Margarita Diaz Sentenced for Accepting Bribes from Disability Applicants

Submitted by Daniel on

In most cases it will take a Social Security Disability applicant two years or more to receive an approval for Social Security Disability benefits. However, that was not the case for some of the Social Security Disability applicants who were dealing with Margarita Diaz, 40, a claims representative at the Social Security Administration office in Jersey City.

In most cases it takes at least six months before a Social Security Disability applicant can begin receiving disability payments from the Social Security Administration. In some cases, when an individual is suffering from a severe disability and is likely to be approved for benefits, the SSA will award payments right away, even before a decision is made regarding that individual's SSDI or SSI claim. These payments are referred to as presumptive disability payments, and they are intended to provide financial assistance to those who are likely to be awarded benefits due to the severity of their disabling condition.

As a part of her job responsibilities, Diaz was responsible for determining who was eligible for presumptive disability payments and she had access to the computer system that is used to process disability applications for the Social Security Administration. Previously, Diaz had plead guilty to bribing a public official. She has also been found guilty of accepting bribes from August 2008 to January of 2009. In exchange for financial compensation, Diaz would process an application for presumptive disability payments and would award these payments to individuals who did not actually qualify for them. During the course of this time, Ms. Diaz accepted approximately $25,000 in illegal payments on behalf of herself and others.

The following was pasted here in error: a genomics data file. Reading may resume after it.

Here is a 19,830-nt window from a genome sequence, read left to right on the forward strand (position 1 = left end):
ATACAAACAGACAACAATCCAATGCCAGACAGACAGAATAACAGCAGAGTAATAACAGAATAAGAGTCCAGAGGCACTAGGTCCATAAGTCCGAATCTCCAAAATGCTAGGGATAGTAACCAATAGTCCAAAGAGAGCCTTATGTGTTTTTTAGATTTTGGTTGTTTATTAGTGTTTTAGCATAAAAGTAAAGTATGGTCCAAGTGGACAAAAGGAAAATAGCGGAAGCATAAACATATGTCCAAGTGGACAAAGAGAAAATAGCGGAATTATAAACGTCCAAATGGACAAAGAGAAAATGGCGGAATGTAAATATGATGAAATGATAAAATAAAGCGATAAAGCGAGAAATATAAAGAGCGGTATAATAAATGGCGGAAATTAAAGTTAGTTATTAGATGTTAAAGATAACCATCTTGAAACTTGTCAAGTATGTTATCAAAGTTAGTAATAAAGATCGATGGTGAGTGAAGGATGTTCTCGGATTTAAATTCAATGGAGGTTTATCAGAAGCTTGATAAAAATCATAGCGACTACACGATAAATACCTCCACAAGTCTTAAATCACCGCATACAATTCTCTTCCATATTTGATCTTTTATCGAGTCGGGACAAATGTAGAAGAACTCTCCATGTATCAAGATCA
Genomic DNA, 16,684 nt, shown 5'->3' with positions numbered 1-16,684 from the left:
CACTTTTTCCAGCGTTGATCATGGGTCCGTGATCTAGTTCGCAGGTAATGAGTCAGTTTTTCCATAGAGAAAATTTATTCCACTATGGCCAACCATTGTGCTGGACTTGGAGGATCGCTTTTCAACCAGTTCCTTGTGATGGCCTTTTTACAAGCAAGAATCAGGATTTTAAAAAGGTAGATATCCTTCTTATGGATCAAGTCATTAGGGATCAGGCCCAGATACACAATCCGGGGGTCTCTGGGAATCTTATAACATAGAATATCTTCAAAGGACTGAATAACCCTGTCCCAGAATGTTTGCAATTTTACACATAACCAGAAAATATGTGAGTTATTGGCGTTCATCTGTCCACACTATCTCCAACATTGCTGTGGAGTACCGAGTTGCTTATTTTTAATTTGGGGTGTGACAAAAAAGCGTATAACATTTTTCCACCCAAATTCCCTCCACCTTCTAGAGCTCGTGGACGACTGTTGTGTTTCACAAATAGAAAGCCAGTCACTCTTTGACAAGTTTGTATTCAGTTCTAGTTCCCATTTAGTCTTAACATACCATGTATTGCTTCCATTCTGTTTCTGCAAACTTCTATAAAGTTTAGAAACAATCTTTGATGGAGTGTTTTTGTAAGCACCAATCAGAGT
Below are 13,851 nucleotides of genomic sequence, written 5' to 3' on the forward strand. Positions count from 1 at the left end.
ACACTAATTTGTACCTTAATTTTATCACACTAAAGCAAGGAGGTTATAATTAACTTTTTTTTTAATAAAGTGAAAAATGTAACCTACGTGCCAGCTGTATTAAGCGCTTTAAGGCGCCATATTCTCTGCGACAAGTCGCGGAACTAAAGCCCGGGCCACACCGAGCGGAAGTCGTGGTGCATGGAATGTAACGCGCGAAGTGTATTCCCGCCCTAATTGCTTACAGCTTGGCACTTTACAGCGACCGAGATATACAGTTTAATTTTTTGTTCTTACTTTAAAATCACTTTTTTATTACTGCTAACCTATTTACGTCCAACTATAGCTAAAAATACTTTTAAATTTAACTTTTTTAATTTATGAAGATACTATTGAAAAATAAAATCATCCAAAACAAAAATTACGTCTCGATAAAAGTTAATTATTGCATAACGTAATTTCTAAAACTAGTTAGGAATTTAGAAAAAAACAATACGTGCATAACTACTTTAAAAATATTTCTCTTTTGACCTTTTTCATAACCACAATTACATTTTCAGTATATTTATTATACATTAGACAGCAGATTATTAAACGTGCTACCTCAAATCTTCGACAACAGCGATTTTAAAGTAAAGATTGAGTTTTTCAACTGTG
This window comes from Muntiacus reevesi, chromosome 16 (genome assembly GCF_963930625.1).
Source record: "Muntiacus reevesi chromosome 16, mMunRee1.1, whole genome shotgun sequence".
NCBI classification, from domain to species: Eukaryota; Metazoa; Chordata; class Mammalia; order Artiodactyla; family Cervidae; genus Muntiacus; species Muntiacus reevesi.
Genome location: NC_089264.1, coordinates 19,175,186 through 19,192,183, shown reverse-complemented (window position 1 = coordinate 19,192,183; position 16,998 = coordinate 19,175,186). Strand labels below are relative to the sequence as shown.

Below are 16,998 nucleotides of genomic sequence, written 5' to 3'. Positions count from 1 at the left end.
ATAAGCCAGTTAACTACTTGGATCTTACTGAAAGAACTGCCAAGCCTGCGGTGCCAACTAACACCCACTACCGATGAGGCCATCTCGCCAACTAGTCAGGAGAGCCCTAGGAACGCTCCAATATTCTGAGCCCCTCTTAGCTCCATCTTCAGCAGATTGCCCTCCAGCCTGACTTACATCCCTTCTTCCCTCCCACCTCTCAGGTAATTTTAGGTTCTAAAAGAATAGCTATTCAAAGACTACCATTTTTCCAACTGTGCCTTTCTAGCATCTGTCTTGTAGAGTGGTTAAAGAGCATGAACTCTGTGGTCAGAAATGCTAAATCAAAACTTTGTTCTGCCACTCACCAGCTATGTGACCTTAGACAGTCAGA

As a result of her crime, Margarita Diaz was sentenced to 24 months in prison. She is also facing two years of supervised release once she gets out.

Unfortunately, crimes like the ones Margarita Diaz committed are always at the expense of the American taxpayers. Taxpayer dollars fund the Social Security Disability program and stealing from the program is like stealing directly from the American workers who pay into the Social Security Disability program. Fortunately, Diaz's crime did not go uncaught or unpunished.

While it is disheartening to see that someone like Diaz would abuse her position for financial gain, it is encouraging that the activity was caught, investigated and brought to light. One would hope that Diaz will serve as an example to others who would consider similar crimes.

While there are other cases of Social Security Disability fraud being investigated and tried on a regular basis, the good news is that the Social Security Administration is on the lookout for such crimes and when the crimes do occur, the SSA does not try to hide them or cover them up. The Diaz case is just one example of how the SSA is serious about protecting taxpayer dollars from being spent unjustly.

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